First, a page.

I.e. focus on that last sentence rather than the first two. And let's just skip over how thesis 4 proves thesis 1-3 to be irrelevant.

5. Men follow men. (And by this I mean, less elegantly, humans follow other humans.) So long as we remember the Hero, it’s good to have human heroes (cf. Hebrews 13:7). Show me any great Christian in the history of the church and I guarantee he (or she) learned at the feet of some other great Christian. For some it’s Whitefield or Hodge or Warfield. For others its Augustine, Aquinas, or Athanasius. For others is Susanna Wesley, Sarah Edwards, or Elisabeth Elliot. For others it may be Lloyd-Jones, Lewis, or Machen. Why should we be surprised that some current names will be added to the list of God’s special instruments?

So it's Hebrews 13:7 talking about leaders that is the important prooftext here. See, I agree with the initial point but don't see why the prooftext should be the one DeYoung picked. Why Hebrews 13:7 and not Psalm 16:3? Psalm 16:3 is vastly more relevant to explaining a scriptural precedent for admiring living saints rather than dead ones. It looks like DeYoung found a prooftext for one point but went on to make another. Hebrews 11 and the cloud of witnesses makes more sense in light of his name-dropping but that wouldn't touch upon honoring leaders so perhaps that's why it didn't come up, even though all the name-dropping would fall under Hebrews 11. Psalm 16 would make more sense in showing that living saints are good for us to admire and emulate, or Paul's "imitate me as I imitate Christ". Perhaps in the heat of the moment DeYoung just lost his bearings. In any event I mention Psalm 16:3 because I think it is the better text for establishing his point, which is a good one--we should have saints we can look to as examples and encouragements.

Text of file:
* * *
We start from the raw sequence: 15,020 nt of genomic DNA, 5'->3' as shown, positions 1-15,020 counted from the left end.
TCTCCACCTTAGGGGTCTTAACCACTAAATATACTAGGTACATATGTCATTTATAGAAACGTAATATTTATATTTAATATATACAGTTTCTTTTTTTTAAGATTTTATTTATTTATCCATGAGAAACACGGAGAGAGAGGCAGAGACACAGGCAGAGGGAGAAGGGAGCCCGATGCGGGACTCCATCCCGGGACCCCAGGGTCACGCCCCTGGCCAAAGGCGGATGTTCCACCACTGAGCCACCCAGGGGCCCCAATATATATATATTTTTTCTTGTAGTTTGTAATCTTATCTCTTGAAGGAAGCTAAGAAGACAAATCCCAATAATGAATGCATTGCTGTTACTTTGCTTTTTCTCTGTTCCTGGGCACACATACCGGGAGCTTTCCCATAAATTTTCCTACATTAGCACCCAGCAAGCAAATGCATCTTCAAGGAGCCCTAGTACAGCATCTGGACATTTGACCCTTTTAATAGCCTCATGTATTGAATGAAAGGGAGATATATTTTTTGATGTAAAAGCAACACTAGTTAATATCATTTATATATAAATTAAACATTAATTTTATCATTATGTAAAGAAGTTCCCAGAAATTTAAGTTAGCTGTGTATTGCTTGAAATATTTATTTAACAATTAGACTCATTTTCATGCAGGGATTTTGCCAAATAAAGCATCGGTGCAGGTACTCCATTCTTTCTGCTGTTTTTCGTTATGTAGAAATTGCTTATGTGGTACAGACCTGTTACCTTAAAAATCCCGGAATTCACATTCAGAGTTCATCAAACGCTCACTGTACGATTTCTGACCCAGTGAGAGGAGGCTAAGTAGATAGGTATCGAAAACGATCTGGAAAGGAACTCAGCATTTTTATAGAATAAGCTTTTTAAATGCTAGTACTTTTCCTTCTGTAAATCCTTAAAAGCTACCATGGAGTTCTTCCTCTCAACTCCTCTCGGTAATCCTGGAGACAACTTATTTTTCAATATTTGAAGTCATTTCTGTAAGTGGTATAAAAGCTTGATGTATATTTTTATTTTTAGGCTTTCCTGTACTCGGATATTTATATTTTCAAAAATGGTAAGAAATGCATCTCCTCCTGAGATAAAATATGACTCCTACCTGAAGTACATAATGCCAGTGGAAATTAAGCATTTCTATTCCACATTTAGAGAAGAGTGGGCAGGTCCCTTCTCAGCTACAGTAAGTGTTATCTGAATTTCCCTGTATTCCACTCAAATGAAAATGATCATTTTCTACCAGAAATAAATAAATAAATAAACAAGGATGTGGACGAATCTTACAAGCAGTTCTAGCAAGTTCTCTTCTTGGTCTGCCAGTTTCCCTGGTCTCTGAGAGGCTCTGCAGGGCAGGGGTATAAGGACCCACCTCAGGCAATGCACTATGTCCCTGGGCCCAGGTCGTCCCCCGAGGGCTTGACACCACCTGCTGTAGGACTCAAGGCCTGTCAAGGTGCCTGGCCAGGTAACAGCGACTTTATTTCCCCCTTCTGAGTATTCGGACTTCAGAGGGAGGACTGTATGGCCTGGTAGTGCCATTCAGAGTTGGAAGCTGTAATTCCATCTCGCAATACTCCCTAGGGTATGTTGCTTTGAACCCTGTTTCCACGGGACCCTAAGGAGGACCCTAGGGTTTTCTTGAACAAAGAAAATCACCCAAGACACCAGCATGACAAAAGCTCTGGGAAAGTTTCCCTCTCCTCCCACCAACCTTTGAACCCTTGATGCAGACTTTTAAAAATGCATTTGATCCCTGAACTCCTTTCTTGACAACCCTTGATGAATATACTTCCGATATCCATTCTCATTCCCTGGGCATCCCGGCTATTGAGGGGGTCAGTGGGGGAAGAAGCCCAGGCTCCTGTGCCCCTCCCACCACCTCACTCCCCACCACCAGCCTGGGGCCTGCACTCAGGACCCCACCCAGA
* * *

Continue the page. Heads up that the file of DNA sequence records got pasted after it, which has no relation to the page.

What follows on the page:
I don't think this changes Trueman's points that a conference speaker or big-name pastor is not likely to be playing that role in the life of the ordinary Christian. The saints that are most likely to have the greatest role in living out Christian teaching are, obviously family. Father and mother are better candidates for fulfilling Ps 16:3 in the lives of many Christians. This is as it should be, and it also means that conference speakers don't have as many advantages in this realm as might be imagined. We live in an age in which celebrity pastors (I'm using it in a neutral sense, eh) go on to have scandals. We live in an era in which the gap between persona and person gets more and more pronounced not because people are more or less deceitful than ever but because we live in a time in which more direct control of the facade is possible. We are also more aware as a culture of how much image-grooming can go on in even the life and work of a celebrity pastor that, if possible, we could all agree is exactly as advertised.

6. Give glory to God for his gifts wherever you find them. This entails three things:

1) We must always remember—and not just give lip service to the fact—that God is the one who apportions gifts to teachers, pastors, and authors. The churches get edified. God gets the glory.


In other words I'm a famous pastor because God has given me special gifts and you're nobody because that's God's divinely appointed gifting for you, dear reader? God sends rain on the just and unjust alike and raises Sauls and Pharoahs as well as Samuels and Davids. If DeYoung is content to go this route then we must be content to show that there is a possibility of special pleading, however sincere and well-intended DeYoung is certain he is about these things. I don't doubt that, I just doubt the effectiveness of special pleading.